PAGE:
A case control study is a method extensively used by the medical profession, as an easy and quick way of comparing treatments, or investigating the causes of disease.
Longitudinal studies are the preferred method, but are often expensive, time consuming and difficult. Whilst this method does suffer from some weaknesses, it is relatively easy and delivers results quickly.
The case control study uses groups of patients stricken with a disease and compares them with a control group of patients not suffering symptoms. Medical records and interviews are used to try to build up a historical picture of the patient's life, allowing cross-reference between patients and statistical analysis. Any trends can then be highlighted and action can be taken.
Statistical analysis allows the researcher to draw a conclusion about whether a certain situation or exposure led to the medical condition. For example, a scientist could compare a group of coal miners suffering from lung cancer with those clear of the disease, and try to establish the underlying cause. If the majority of the cases arose in collieries owned by one company, it might indicate that the company's safety equipment and procedures were at fault.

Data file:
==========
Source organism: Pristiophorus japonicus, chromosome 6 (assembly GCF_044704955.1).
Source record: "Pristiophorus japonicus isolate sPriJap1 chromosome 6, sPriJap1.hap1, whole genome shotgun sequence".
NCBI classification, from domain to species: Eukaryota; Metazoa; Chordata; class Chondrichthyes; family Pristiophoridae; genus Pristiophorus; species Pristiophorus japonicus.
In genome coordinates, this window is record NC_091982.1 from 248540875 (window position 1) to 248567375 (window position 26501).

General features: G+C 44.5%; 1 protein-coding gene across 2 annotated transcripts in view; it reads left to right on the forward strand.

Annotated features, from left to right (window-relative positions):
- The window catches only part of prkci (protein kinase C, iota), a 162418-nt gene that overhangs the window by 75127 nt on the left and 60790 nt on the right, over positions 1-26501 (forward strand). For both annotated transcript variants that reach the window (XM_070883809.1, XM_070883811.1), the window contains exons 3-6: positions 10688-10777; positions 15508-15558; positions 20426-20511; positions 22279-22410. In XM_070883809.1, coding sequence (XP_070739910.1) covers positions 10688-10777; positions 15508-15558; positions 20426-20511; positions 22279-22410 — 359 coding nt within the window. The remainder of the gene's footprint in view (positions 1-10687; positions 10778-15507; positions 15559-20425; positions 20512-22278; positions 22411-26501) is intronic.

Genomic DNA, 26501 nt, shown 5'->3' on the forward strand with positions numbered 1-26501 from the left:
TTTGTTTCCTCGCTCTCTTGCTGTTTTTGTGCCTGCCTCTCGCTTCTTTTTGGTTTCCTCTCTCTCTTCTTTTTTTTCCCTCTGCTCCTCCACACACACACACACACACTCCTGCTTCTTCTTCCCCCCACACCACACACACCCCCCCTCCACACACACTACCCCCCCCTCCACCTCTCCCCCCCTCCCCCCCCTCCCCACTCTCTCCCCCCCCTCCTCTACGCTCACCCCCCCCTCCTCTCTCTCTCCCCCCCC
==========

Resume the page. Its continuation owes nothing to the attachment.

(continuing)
Possibly the most famous case control study using this method was a study into whether bicycle helmets reduce the chance of cyclists receiving bad head injuries in an accident. Obviously, the researcher could not use standard experimentation and compare a control group of non-helmet wearers with helmet wearers, to measure the chances of head injury, as this would be unethical. A case study control was utilized, and the researchers looked at medical records, comparing the number of head injury sufferers wearing helmets against those without. This generated a statistical result, showing that wearing a cycle helmet made it 88% less likely that head injury would be suffered in an accident.
The main weakness of the case control study is that it is very poor at determining cause and effect relationships.
In the cycle helmet example, it could be argued that a cyclist who bothered wearing a helmet may well have been a safer cyclist anyway, and less likely to have accidents. Evidence showed that children wearing helmets were more likely to be from a more affluent class, so are more used to cycling through parks than city streets. The study also showed that helmets were of little use to adults.
Whilst most agree that cycle helmets are probably a good thing for children, there is not enough evidence to suggest that they should be mandatory for adults outside extreme cycling. These problems serves as a warning that the results of any case control study should not be relied upon, instead acting as a guide and possibly allowing deeper and more rigorous methods to be utilized.
Bruce, N., Pope, D., & Stanistreet, D. (2008). Quantitative Methods for Health Research: A Practical Guide to Epidemiology and Statistics. Chichester, UK: John Wiley and Sons
Kang, S. (2008). Statistical Methods for Case-Control and Case-Cohort Studies with Possibly Correlated Time Failure Data. Ann Arbor, MI: Proquest
Schlesselman, J.J. (1982). Case Control Studies. New York, NY: Oxford University Press
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